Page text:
Botany, University of New England in 1995. This final work is a somewhat light-hearted
description of the travels and experiences of a botanist with an eye for detail
and an acute sense of humour. Of particular interest are his experiences when
travelling in western New South Wales in good seasons and in droughts without
the benefits of four wheel drive and satellite phones.
Noel Beadle never sought recognition for his contributions to science, but
on occasions his peers and associates have seen fit to honour him. He received
his D.Sc. from the University of Sydney for his work in western New South
Wales, and upon his retirement the University of New England awarded him the
title of "Professor Emeritus". He was awarded the Clarke Medal of the Royal
Society of New South Wales in 1982 and the Medal of the Ecological Society
of Australia in 1985 for his contributions to ecology. In 1988 the Soil Conservation
Service of New South Wales, upon its fiftieth anniversary, made him a special
presentation in recognition of his contribution to the Service and to dryland
ecology generally. The University of New England elected him a Fellow of the
University in 1993.
An outstanding trait of Noel was that he never hesitated to use his own resources
to promote the sciences of botany and ecology and to assist those less fortunate
than he. He personally financed the publication of the first editions of his
floras and much of his field work. Whilst Professor of Botany he provided
an endowment for a prize to the top second and third year students in both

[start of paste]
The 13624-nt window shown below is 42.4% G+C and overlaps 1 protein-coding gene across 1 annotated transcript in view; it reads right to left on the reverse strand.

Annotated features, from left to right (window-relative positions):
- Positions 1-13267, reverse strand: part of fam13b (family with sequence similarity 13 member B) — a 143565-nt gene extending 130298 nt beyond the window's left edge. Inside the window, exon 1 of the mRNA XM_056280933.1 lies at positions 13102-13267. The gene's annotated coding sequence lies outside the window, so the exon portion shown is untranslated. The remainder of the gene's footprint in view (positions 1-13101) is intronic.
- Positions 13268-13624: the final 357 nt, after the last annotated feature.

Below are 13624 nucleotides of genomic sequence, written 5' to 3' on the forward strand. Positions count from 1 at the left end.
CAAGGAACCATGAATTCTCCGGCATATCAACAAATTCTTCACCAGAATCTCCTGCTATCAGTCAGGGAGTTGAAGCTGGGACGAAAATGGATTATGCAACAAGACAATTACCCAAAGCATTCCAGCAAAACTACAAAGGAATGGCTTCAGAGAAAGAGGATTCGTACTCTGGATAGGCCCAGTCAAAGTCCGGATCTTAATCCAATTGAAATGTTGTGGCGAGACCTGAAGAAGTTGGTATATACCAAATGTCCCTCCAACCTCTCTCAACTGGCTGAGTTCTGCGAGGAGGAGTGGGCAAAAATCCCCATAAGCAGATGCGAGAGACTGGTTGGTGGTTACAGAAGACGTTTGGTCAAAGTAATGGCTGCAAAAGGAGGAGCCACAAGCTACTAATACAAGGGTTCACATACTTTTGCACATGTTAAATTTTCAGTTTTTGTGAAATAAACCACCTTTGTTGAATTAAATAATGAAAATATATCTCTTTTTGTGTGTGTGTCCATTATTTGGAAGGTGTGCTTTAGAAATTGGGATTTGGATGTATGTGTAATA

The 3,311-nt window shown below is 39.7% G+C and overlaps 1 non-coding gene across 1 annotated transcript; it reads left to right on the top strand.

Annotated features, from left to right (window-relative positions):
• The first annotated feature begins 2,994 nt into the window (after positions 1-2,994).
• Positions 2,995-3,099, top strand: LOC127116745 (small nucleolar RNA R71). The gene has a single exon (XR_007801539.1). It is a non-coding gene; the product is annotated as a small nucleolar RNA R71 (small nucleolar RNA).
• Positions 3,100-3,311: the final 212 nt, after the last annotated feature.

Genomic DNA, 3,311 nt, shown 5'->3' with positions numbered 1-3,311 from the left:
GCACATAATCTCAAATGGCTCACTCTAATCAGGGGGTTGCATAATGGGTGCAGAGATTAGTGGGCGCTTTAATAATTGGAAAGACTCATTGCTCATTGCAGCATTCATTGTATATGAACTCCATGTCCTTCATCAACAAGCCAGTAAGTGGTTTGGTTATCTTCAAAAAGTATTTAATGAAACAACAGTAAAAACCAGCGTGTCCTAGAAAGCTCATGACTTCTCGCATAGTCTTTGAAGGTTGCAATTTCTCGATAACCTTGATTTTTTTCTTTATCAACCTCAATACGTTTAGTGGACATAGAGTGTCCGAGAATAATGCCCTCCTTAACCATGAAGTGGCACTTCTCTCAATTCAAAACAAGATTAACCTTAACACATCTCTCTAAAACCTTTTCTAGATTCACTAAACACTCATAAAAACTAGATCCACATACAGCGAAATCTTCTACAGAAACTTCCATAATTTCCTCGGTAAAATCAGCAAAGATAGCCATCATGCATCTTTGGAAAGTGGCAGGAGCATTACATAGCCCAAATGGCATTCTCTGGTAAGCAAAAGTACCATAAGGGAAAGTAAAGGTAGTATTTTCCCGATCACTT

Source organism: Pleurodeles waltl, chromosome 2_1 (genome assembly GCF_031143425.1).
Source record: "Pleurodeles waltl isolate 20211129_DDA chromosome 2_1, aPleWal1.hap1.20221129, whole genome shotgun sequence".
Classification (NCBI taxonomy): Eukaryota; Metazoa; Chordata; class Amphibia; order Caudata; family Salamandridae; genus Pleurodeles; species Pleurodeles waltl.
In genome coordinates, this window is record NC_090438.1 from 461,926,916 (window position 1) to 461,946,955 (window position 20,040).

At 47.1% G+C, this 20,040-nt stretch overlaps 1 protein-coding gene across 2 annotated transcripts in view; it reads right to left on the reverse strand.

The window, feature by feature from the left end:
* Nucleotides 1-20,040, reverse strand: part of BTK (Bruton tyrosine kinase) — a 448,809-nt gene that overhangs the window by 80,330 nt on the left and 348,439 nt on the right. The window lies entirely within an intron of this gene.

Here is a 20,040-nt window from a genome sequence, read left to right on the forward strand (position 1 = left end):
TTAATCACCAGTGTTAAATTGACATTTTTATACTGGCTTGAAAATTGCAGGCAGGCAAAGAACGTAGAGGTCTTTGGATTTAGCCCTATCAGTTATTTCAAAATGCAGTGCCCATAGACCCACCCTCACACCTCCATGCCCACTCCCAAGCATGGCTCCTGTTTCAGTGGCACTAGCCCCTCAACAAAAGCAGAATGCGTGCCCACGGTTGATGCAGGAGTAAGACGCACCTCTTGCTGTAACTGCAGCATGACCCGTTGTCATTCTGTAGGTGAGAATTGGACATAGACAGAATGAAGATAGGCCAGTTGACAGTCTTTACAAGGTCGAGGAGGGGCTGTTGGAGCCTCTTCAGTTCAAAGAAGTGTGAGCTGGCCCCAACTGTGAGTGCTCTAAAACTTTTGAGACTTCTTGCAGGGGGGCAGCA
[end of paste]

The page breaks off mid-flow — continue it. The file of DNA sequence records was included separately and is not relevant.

botany and ecology and, when he retired, provided further funds for the establishment
of scholarships for postgraduate students. The full extent of his generosity
to numerous charities is unlikely to ever be known, but is wide ranging and
substantial. It includes significant donations to the Royal Blind Society,
Red Cross, Guide Dog Association, Multiple Sclerosis Society, the Armidale
Hospital and the Guyra Hospital. He also donated a large block of land to
the Armidale City Council, which has now been established as a park named
"Beadle Grove" featuring native plants of the region. A local Rotary Club
honoured him with a Paul Harris Fellowship and honorary membership in 1987
for his contributions to Rotary's Polio Plus program.
As a teacher, Noel Beadle was renowned for his ability to interest and encourage
students in the science of botany, particularly in the field. His lectures
were always stimulating and students were fascinated by his immense knowledge
of botany, contrasting with the postage stamp size of the notes from which
he lectured. His broad smile, sense of humour, personal warmth and generosity
have endeared him to generations of students and staff alike.
Associate Professor R D B (Wal) Whalley Head,
School of Rural Science and Natural Resources,
University of New England, Armidale, NSW
Collecting localities for 'Beadle, N.C.W.' from AVH (2021)
Data from 2,834 specimens